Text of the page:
6. In what order should I deploy Exchange 2010 roles?
Installing a single Exchange 2010 server with all four major roles (the Client Access role, the Hub Transport role, the Unified Messaging Server role, and the Mailbox Server role) within the domain resolves the issue completely, no installation order necessary. However, some organizations will want to go with a more staggered approach to deployment. In that case, the order is Client Access first, then Hub Transport, then Unified Messaging Server (if applicable), and finally Mailbox Server.
There's a reason for this order: major changes in how each server role works compared to Exchange 2007. In Exchange 2010, the Client Access and Hub Transport roles are needed for the Mailbox Server role to even function, and the Exchange 2010 Mailbox Server role cannot use any other transport server besides an Exchange 2010 Hub Transport server. You will need to put at least those three roles in place, move the mailboxes over, and then (if desired) decommission those legacy roles in your organization. Thus, you will install these server roles in parallel with your existing servers.
A solid piece of advice from the Microsoft Exchange team: If you are dealing with a multiple-site transition, start with one ActiveDirectory site at a time, beginning with your Internet-facing sites. Additionally, you should switch your host names from Exchange 2003/2007 to your new Exchange 2010 servers. Those Exchange 2010 servers will know how to handle the requests for the older versions, but the older versions will not know how to work with Exchange 2010. You will also need to provide for a legacy host name so that Exchange 2010 knows how to work with the legacy systems.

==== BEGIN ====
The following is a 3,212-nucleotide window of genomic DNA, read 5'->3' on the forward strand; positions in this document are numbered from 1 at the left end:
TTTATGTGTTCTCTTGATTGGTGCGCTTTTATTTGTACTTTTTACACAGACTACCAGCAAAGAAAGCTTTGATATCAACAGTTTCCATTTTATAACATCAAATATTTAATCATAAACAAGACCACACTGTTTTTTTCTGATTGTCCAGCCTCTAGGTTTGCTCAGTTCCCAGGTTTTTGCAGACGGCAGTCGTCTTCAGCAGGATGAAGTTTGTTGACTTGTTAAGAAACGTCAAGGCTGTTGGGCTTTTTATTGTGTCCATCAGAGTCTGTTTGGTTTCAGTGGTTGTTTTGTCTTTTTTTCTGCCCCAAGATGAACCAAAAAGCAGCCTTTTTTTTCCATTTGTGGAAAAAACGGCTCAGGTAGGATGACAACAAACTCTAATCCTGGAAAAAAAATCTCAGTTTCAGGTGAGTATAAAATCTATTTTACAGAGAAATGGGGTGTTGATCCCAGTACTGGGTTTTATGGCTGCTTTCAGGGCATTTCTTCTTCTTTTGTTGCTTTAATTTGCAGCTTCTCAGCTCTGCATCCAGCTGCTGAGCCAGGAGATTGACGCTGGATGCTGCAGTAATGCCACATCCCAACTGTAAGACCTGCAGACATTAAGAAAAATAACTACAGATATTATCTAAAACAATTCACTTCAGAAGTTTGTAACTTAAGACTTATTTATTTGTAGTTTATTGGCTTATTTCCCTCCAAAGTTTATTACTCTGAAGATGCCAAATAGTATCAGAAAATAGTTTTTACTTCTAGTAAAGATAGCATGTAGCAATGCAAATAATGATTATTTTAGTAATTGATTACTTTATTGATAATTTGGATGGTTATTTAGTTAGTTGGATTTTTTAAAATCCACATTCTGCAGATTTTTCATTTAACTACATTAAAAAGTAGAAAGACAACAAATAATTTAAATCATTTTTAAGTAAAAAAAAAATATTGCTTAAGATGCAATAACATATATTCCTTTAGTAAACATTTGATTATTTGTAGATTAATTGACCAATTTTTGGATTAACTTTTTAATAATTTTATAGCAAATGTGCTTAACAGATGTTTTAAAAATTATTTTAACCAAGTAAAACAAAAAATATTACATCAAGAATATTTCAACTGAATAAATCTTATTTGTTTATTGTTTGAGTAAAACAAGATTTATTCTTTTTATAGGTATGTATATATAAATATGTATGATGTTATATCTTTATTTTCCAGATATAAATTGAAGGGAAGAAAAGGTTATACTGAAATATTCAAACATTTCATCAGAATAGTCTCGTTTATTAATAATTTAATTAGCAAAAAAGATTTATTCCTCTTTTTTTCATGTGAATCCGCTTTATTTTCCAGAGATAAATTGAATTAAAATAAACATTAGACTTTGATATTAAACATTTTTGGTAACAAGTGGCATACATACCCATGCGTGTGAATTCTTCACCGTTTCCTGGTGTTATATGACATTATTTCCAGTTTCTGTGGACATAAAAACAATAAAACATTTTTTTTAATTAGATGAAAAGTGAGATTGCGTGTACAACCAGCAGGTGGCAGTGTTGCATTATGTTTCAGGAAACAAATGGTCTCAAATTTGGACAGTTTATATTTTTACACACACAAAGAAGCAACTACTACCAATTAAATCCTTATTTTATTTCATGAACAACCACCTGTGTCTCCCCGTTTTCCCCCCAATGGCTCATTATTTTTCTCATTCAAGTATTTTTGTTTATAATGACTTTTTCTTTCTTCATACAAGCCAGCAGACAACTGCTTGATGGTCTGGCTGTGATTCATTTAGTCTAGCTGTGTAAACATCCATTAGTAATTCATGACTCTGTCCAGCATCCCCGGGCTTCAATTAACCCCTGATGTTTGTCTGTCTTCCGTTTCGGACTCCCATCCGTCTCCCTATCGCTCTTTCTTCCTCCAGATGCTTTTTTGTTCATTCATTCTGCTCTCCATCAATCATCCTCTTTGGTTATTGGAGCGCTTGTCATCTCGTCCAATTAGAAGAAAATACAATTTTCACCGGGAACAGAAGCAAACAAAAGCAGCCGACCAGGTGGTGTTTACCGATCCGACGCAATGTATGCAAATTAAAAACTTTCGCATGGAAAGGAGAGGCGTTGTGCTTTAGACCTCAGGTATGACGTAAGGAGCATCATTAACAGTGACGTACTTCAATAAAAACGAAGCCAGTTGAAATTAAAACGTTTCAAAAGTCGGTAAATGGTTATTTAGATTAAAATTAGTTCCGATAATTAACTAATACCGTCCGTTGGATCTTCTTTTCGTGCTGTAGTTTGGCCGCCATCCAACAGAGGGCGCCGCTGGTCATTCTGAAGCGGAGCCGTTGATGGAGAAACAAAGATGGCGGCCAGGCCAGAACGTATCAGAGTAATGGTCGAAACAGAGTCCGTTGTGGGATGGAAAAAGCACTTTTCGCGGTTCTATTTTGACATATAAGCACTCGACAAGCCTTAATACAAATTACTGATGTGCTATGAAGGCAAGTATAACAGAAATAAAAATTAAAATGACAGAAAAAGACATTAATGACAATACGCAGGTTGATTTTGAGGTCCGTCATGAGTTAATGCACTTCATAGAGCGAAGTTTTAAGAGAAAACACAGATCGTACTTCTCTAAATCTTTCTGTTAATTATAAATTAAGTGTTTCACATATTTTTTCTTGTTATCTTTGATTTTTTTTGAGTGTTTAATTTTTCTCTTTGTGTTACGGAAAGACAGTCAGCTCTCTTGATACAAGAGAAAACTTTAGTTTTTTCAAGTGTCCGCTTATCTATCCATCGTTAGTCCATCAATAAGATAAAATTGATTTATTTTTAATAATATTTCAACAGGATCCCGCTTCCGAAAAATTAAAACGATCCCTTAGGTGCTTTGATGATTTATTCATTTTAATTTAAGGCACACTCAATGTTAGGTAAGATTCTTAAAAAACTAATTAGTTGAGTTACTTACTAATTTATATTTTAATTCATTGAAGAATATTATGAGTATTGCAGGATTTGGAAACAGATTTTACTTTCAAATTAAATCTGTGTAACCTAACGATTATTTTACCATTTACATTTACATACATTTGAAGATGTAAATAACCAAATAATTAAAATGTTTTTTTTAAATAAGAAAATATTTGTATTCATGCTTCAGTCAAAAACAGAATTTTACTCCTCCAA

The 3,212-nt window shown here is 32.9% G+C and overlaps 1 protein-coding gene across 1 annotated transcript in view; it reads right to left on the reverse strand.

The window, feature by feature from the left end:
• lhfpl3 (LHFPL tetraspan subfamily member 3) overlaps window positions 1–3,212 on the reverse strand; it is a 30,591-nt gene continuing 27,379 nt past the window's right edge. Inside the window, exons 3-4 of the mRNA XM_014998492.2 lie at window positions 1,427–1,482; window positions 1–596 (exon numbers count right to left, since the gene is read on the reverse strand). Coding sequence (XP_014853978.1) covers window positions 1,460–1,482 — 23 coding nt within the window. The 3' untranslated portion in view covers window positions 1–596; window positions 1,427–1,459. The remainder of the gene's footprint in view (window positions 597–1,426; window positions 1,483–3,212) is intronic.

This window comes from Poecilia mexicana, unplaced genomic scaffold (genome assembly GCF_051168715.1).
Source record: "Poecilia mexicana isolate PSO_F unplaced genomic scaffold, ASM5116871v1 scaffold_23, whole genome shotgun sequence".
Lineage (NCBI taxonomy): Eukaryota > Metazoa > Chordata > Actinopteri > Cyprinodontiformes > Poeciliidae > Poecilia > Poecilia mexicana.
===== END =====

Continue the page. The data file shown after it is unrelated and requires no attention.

Once you have the entire structure in place, you come to the most exciting process: moving mailboxes!
7. What is an online mailbox move?
In previous transition scenarios with Exchange, moving a mailbox would temporarily take the mailbox offline, rendering it inaccessible and potentially locking users out of e-mail for a long time. With Exchange 2010, new cmdlets (do not use the old Move-Mailbox cmdlet!) will move the mailbox without disconnecting the client, but note that users running Outlook 2003/2007 will have to restart Outlook once their mailboxes are moved.
Note: With Exchange 2007 we used the Move-Mailbox cmdlet but in 2010 we use the Get-MoveRequest cmdlet. In addition, it is good to note that moving mailboxes from 2003 to 2010 will not be online, those are still offline moves.